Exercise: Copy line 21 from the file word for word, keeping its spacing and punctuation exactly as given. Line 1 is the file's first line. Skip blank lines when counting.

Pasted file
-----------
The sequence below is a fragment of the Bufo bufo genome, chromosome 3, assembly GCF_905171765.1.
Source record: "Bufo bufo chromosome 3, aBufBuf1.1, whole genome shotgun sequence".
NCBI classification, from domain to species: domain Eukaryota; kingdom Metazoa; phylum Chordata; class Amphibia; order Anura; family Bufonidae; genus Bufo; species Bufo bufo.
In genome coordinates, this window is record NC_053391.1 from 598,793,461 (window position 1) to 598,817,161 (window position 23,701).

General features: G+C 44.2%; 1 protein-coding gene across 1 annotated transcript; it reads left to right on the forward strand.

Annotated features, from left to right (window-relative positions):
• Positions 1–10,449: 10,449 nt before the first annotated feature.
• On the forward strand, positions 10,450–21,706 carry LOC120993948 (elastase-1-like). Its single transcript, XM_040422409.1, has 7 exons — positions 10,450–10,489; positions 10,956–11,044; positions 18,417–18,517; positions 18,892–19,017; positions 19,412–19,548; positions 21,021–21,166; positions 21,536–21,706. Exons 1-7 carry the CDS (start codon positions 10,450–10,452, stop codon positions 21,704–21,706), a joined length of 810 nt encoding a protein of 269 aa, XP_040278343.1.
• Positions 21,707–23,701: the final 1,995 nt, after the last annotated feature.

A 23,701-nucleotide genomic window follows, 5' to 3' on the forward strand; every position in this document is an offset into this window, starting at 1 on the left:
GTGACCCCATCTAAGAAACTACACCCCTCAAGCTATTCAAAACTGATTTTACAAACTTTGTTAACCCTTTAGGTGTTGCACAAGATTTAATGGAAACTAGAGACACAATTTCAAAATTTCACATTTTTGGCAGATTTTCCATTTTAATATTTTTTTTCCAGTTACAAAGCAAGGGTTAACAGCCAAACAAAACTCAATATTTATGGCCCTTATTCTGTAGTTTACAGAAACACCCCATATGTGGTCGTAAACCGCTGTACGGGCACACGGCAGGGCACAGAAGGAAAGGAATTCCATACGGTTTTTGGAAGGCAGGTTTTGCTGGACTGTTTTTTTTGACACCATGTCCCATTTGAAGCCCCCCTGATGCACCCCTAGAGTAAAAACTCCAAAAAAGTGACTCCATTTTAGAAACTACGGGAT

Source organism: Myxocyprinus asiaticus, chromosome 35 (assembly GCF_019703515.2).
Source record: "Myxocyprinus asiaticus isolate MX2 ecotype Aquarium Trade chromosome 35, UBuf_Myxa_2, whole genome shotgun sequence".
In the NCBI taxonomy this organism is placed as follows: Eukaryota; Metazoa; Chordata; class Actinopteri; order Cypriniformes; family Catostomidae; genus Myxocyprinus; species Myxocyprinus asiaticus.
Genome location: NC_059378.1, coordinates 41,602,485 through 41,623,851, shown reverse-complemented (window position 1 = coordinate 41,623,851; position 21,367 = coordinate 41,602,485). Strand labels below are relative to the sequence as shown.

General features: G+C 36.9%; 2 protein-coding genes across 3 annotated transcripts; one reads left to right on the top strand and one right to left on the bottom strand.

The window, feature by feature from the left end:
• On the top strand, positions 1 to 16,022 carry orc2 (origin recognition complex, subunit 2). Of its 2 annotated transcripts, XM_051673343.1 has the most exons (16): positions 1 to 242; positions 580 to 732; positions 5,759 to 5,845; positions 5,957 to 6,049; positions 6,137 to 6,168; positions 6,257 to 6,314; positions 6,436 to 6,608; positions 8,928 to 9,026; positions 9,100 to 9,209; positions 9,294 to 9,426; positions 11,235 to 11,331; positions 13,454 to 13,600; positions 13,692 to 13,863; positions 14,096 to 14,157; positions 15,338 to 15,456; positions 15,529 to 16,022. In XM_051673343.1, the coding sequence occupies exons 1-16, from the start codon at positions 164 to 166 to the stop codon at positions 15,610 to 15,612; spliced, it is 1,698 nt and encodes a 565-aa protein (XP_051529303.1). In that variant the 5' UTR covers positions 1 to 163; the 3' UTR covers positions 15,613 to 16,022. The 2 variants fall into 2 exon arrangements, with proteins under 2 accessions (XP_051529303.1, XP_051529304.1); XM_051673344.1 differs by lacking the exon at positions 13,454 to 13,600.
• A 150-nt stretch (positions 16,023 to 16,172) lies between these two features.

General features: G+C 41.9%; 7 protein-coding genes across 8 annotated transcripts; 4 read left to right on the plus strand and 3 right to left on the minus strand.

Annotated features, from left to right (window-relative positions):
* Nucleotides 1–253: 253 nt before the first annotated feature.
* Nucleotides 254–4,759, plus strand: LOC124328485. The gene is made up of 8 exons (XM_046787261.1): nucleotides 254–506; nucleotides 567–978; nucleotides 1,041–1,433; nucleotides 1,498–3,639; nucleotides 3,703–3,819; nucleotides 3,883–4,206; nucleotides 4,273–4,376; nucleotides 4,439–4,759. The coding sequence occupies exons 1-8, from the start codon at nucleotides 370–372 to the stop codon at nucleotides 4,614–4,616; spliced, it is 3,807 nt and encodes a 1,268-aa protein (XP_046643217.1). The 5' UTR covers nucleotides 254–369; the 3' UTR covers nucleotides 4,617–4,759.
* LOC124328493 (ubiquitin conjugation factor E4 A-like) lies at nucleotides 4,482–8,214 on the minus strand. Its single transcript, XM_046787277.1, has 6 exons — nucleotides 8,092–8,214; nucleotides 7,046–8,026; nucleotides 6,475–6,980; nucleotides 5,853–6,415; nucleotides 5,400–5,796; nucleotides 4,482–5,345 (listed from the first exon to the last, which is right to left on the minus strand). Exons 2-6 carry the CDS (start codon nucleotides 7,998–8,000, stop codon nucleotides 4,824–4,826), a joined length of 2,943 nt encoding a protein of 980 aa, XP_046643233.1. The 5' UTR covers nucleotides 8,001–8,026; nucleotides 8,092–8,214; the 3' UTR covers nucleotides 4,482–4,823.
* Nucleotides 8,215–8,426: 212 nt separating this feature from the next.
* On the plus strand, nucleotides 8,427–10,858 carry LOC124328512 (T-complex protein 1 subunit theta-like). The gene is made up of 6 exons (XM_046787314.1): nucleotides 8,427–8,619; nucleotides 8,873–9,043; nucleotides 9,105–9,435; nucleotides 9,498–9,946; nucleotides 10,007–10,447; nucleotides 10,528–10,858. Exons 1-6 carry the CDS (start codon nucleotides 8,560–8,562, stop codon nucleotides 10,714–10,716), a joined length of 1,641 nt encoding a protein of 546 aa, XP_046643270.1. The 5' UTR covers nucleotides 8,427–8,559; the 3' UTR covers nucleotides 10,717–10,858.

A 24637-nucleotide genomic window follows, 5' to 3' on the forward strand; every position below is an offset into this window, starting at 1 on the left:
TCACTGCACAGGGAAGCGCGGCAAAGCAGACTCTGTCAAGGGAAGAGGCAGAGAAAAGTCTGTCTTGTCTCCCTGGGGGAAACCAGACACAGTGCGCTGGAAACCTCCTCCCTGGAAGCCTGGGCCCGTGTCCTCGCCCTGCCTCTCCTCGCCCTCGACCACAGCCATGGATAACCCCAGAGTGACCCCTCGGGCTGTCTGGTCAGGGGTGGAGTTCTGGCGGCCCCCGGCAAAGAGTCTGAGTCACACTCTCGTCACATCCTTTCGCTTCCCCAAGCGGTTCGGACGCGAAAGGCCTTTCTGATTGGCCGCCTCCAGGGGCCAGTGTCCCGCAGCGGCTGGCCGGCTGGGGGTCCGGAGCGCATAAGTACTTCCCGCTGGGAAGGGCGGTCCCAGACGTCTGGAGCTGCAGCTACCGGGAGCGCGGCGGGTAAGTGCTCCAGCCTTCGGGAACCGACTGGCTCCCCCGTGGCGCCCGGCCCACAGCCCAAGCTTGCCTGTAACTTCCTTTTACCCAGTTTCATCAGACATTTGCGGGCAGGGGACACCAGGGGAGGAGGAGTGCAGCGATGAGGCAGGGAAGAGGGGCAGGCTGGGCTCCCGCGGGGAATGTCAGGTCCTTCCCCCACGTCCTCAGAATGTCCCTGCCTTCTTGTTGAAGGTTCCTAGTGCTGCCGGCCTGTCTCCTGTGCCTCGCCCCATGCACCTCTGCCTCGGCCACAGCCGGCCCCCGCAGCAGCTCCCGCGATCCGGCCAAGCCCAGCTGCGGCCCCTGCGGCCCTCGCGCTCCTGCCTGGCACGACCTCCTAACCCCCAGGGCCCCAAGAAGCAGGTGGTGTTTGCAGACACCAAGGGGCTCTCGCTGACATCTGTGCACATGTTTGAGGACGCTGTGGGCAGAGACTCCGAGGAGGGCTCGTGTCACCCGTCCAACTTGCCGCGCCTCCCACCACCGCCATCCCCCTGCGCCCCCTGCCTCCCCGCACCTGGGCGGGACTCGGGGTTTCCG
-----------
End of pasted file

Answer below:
Annotated features, from left to right (window-relative positions):